E.J. Dionne has a column today that discusses the Kmiec denial of communion incident that I posted about earlier:
The Kmiec incident poses the question in an extreme form: He is not a public official but a voter expressing a preference. Moreover, Kmiec -- a law professor at Pepperdine University and once dean of Catholic University's law school -- is a long-standing critic of the Supreme Court's Roe v. Wade decision.
Kmiec, who was head of the Justice Department's Office of Legal Counsel in the late 1980s, is supporting Obama despite the candidate's position on abortion, not because of it, partly in the hope that Obama's emphasis on personal responsibility in sexual matters might change the nature of the nation's argument on life issues. . . .
. . .
Kmiec shared with me the name of the priest who denied him Communion and a letter of apology from the organizers of the event, but he requested that I not name the priest to protect the cleric from public attack.
The priest's actions are almost certainly out of line with the policy of the U.S. Conference of Catholic Bishops. In their statement"Forming Consciences for Faithful Citizenship," issued last November, the bishops said: "A Catholic cannot vote for a candidate who takes a position in favor of an intrinsic evil, such as abortion or racism, if the voter's intent is to support that position."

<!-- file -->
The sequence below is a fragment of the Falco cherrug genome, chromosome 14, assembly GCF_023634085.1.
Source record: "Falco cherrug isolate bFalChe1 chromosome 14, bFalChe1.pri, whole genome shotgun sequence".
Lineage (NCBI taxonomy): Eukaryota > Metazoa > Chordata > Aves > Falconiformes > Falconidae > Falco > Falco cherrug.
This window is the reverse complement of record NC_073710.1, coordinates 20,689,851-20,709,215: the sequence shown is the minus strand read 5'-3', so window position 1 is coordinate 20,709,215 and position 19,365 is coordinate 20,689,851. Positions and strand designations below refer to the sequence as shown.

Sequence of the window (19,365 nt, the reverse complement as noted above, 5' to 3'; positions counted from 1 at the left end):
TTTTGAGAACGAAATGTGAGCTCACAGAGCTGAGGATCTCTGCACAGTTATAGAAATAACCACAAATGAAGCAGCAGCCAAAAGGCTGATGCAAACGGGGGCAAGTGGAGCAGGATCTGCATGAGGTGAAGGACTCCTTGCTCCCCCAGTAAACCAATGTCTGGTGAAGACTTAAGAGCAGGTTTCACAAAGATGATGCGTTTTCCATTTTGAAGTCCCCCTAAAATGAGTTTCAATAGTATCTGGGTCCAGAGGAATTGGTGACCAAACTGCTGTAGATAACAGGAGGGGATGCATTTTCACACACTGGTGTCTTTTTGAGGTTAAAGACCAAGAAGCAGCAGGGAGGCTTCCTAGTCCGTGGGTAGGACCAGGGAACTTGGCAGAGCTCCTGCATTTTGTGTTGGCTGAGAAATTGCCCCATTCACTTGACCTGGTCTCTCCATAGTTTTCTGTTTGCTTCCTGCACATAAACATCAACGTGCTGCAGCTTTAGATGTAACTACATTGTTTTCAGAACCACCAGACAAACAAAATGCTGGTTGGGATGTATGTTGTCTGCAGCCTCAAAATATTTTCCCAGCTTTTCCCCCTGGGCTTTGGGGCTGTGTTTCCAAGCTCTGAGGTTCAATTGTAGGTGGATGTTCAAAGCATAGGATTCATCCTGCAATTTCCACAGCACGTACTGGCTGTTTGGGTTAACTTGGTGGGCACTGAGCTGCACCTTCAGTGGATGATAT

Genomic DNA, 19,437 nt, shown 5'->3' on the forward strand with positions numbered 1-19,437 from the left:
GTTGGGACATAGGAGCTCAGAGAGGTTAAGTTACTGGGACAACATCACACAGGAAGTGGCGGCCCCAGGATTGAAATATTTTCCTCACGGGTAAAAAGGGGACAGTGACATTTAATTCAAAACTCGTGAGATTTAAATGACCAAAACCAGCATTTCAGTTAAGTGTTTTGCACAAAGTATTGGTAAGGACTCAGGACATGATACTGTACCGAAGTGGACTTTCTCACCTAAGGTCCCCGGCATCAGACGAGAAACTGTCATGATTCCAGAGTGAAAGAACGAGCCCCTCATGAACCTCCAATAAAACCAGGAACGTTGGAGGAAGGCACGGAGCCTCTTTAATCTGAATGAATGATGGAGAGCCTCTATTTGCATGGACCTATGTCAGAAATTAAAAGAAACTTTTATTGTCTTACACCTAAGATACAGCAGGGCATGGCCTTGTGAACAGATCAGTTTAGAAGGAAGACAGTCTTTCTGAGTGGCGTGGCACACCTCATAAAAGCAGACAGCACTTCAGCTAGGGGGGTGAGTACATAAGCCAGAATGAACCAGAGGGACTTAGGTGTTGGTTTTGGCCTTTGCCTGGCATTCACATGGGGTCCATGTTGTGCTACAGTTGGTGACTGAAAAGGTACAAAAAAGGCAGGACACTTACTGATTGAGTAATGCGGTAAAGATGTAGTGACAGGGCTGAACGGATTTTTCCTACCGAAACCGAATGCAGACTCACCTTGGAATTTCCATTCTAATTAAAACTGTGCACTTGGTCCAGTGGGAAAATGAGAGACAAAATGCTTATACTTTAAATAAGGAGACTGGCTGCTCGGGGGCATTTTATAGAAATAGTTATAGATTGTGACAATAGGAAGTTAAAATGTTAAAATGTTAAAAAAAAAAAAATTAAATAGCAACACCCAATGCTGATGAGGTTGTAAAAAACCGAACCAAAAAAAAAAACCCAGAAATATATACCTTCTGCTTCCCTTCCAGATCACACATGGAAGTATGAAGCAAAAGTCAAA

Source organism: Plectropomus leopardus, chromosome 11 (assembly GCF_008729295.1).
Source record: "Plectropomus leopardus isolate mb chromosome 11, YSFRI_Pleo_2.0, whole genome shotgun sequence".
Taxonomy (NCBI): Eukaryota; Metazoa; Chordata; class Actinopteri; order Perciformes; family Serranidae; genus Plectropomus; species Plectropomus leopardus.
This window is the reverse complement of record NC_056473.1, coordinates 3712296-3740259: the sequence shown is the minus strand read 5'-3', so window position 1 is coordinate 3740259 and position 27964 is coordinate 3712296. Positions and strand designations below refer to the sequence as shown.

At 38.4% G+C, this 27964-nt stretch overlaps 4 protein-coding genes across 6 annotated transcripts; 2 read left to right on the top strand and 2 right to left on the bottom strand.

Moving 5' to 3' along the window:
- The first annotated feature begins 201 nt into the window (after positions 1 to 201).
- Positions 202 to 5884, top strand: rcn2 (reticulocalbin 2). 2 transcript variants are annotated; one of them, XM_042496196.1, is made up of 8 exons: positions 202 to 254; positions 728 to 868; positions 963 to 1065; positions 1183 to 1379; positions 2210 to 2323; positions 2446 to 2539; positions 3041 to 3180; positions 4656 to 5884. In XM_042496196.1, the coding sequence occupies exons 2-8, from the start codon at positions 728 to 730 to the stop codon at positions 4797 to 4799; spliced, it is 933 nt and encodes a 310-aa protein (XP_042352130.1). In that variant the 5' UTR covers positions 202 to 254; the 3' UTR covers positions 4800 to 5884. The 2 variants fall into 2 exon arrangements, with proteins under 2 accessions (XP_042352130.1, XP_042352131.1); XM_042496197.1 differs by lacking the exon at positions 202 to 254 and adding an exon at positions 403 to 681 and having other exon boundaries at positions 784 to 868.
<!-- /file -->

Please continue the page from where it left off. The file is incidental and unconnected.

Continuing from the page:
Kmiec has drawn attention because he is one of the nation's leading "Obamacons," conservatives who find Obama's call for a new approach to politics appealing.
The "if" phrase in that carefully negotiated sentence suggests that Catholics can support pro-choice candidates, provided the purpose of their vote is not to promote abortion.
Already, Archbishop Joseph F. Naumann of Kansas City has played an indirect role in the 2008 campaign by calling on Kathleen Sebelius, the popular Democratic governor of Kansas who has been mentioned as a possible Obama running mate, to stop taking Communion because of her "actions in support of legalized abortion."
But because Kmiec is a private citizen and has such a long history of embracing Catholic teaching on abortion, denying him Communion for political reasons may spark an even greater outcry inside the church.
Kmiec says he is grateful because the episode reminded him of the importance of the Eucharist in his spiritual life, and because he hopes it will alert others to the dangers of "using Communion as a weapon."
Read it all here.